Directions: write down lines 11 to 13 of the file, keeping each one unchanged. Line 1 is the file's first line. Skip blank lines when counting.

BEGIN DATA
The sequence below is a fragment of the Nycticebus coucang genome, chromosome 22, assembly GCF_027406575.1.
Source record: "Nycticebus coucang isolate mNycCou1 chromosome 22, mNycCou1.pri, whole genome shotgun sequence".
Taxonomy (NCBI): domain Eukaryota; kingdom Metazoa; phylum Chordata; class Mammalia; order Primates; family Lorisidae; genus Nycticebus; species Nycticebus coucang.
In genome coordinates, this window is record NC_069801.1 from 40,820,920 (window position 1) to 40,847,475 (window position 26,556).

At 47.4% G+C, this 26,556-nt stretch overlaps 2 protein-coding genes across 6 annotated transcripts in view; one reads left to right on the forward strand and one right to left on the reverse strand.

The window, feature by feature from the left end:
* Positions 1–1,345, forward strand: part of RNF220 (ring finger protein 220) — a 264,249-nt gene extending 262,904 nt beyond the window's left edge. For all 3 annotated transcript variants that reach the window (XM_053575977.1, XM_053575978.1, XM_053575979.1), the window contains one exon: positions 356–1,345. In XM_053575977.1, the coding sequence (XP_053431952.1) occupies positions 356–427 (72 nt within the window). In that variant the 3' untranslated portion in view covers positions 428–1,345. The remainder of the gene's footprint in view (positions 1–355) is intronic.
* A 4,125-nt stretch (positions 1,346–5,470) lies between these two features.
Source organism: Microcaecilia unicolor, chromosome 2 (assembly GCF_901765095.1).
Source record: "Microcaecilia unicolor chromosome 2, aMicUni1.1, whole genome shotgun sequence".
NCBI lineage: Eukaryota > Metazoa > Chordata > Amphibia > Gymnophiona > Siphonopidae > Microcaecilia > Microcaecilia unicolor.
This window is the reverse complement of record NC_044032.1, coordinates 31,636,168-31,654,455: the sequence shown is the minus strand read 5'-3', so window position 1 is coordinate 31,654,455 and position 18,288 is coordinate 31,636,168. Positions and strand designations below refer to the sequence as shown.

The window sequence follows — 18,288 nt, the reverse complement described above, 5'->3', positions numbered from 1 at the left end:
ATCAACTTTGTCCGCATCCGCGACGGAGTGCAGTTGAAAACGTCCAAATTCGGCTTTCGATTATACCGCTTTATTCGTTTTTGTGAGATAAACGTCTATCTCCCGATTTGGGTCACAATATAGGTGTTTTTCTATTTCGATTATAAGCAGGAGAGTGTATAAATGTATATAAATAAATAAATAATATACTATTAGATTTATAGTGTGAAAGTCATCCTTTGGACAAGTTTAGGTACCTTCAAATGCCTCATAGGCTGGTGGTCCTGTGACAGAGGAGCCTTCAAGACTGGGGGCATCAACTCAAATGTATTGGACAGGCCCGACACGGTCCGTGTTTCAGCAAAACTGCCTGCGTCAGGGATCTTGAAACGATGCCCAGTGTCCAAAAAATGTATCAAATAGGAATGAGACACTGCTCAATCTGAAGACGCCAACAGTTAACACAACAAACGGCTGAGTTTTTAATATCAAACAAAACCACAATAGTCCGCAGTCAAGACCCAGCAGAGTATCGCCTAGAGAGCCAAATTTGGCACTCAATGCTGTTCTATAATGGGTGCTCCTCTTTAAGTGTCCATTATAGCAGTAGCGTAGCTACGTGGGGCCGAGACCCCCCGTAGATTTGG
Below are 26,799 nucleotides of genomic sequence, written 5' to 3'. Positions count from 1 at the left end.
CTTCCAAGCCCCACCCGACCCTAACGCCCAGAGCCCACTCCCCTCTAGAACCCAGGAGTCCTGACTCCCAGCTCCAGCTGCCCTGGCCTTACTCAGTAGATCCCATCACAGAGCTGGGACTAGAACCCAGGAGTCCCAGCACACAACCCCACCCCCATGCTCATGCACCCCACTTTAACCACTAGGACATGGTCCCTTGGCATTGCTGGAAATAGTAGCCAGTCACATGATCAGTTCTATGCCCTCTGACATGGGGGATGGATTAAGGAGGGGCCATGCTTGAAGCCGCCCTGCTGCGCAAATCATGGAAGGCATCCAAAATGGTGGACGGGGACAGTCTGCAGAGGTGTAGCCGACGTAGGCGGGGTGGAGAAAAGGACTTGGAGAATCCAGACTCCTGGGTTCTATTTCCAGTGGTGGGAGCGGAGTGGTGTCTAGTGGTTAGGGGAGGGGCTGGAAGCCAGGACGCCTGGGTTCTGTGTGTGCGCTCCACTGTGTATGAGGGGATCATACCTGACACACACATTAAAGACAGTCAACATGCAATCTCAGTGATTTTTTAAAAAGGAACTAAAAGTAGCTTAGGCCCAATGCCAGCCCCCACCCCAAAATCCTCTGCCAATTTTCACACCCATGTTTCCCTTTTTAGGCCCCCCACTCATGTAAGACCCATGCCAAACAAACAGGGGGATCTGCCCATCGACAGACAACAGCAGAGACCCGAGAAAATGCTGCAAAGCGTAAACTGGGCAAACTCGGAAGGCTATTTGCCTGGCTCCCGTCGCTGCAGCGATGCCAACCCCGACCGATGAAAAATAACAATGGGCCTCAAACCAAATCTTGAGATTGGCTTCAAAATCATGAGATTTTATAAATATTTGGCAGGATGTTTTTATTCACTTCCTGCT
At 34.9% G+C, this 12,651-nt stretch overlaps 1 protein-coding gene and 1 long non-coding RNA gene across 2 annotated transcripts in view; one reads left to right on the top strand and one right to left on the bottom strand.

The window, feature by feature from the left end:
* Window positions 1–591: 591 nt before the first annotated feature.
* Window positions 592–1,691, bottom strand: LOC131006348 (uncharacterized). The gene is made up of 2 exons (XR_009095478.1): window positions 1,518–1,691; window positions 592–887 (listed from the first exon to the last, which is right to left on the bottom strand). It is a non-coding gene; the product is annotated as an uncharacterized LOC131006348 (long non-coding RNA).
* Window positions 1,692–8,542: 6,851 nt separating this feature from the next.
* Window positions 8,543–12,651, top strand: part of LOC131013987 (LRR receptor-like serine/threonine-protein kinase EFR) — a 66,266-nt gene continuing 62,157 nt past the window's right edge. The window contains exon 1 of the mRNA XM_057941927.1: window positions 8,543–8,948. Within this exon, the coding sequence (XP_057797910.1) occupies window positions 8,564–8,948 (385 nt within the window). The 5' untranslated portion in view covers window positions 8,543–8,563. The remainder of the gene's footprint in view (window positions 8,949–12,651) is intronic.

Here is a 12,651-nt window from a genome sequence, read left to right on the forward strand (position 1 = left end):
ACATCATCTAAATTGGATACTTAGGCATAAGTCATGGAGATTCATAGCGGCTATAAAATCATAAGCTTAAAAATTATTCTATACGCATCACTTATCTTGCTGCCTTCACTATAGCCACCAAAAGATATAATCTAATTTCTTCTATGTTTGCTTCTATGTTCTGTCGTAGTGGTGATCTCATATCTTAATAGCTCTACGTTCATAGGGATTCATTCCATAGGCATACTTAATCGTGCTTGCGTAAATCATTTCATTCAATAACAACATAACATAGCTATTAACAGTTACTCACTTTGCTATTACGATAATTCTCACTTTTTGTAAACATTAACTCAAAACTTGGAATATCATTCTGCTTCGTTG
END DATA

NCBI lineage: Eukaryota > Metazoa > Chordata > Amphibia > Gymnophiona > Siphonopidae > Microcaecilia > Microcaecilia unicolor.
This window is the reverse complement of record NC_044032.1, coordinates 31,636,168-31,654,455: the sequence shown is the minus strand read 5'-3', so window position 1 is coordinate 31,654,455 and position 18,288 is coordinate 31,636,168. Positions and strand designations below refer to the sequence as shown.

The window sequence follows — 18,288 nt, the reverse complement described above, 5'->3', positions numbered from 1 at the left end: